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Writing, like oration, is a deliberate act. Those who speak or debate for a living hone their skills so well that they are capable of arguing either side of a case with equal passion and persuasion. Any reasonably skilled writer is capable of doing the same, particularly since he or she is not limited by the exigencies of the moment and can edit or redact at will. It is therefore impossible to say, with certainty, exactly what a writer believes, thinks, or feels based solely on the product on his pen. This is particularly true in an absolutist or totalitarian environment, wherein authors can be imprisoned or even executed for overtly criticizing the wrong person. Yet throughout Les Lettres Persanes Charles de Secondat, Baron de Montesquieu creates satirical caricatures of religion and of religious people. The notion of religious tolerance and freedom, even filtered as it is through the words of imaginary narrators, was risky enough to make de Montesquieu publish the 1721 book under a pseudonym (1). This essay will show the strategies used by de Montesquieu to portray religion in a very critical way: beneficial chiefly in the abstract, but hypocritical, self-important, and even predatory in practice. The text is not kind to anybody, but it mocks religious individuals more gently by presenting them as well-intentioned hypocrites. The most trenchant irony is reserved for the First Estate, the members of which are presented as not just self-interested but actively predatory. Religious freedom is never explicitly endorsed in Les Lettres Persanes, but the sentiments expressed by the fictional characters therein appear to support it at times.
Born in 1689 (2), de Montesquieu came of age during the reign of Louis XIV, who between 1643 and 1715 (3) presided over an absolutist empire in which aristocratic families (known as the Second Estate) were part of a very privileged class to whom education was readily available. Yet even the social liberties permitted to the noble class did not quite permit an author to criticize members of the First Estate. In Les Lettres, Montesquieu frequently makes a point through a narrator who, while overtly proclaiming something, is unreliable enough to convince the reader that the author intends the opposite.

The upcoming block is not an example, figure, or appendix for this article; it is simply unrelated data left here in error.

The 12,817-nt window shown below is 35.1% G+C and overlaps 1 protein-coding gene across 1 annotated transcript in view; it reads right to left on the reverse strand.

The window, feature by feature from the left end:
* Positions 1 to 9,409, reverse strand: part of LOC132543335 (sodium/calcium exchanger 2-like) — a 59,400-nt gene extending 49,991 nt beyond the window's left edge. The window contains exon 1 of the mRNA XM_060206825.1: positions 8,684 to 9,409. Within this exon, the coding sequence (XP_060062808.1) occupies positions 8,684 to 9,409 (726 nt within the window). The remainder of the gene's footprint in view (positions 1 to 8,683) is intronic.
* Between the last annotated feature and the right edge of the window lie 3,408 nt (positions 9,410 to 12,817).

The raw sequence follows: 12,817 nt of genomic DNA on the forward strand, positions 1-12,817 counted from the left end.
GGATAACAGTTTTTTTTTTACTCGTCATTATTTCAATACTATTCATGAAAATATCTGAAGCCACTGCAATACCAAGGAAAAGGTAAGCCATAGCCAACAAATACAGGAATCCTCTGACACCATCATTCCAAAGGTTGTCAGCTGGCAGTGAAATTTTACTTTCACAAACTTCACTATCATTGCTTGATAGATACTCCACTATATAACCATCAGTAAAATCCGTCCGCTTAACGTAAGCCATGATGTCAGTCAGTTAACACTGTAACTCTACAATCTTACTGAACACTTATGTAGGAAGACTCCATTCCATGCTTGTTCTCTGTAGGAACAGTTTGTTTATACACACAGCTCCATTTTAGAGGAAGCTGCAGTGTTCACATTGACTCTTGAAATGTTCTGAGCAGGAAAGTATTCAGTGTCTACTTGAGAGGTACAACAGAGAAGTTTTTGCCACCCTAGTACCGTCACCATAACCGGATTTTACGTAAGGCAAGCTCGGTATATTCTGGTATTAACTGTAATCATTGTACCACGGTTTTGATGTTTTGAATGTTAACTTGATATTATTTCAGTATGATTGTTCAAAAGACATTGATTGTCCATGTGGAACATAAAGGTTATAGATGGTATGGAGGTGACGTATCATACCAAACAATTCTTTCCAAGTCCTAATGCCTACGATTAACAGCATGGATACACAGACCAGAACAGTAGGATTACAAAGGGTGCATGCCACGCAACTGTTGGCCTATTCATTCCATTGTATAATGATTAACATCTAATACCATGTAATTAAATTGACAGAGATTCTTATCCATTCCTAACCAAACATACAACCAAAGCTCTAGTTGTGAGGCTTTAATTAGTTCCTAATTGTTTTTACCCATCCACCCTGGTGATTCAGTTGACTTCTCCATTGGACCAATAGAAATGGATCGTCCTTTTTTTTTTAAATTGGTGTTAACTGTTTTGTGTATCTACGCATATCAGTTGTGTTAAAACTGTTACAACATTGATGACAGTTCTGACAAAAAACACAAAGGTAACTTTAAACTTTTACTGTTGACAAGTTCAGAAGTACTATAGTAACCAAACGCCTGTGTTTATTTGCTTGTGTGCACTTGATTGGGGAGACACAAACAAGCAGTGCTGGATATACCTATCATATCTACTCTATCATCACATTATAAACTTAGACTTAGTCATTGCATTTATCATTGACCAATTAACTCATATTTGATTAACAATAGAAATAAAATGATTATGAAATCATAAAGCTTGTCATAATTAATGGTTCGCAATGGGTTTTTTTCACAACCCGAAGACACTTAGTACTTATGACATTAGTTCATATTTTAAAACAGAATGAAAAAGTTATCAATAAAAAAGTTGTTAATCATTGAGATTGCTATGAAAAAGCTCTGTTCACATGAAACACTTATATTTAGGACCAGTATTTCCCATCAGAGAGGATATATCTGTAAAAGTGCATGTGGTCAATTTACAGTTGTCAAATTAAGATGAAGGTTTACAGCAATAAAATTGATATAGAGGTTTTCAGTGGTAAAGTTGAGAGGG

This author never explicitly says that religion is bad, or that there’s no such thing as a God. At times, the characters speculate as to what God must be like, but it’s always a positive and perfect image. But, when it comes to human beings, Montesquieu presents them as misguided, corrupt, self-absorbed, and hypocritical.
“I give thanks to Almighty God, Who sent His great prophet Hali, whence it is that I profess a religion which requires to be preferred before all human interest, and which is as pure as the sky from which it came.” (4) These words are attributed to Usbek, an owner of multiple slaves and concubines, who has just finished criticizing what he characterizes as Christian hypocrisy of freeing slaves in one’s own country for religious reasons, only to enslave people in other nations. The more overtly a de Montesquieu character praises or condemns something, the more ironic the praise or censure becomes. Usbek himself appears to regard Islam as a “pure” religion, and Islamic lands as being somehow peaceful and superior despite the extremely corrupt goings-on in the court of Sultan Ahmed III (who reigned at the time in which the fictional Usbek would have been traveling in Europe). Ironically, Ahmed III was known for being a modernizing influence in the Ottoman Empire, and was a devoted Francophile. (5)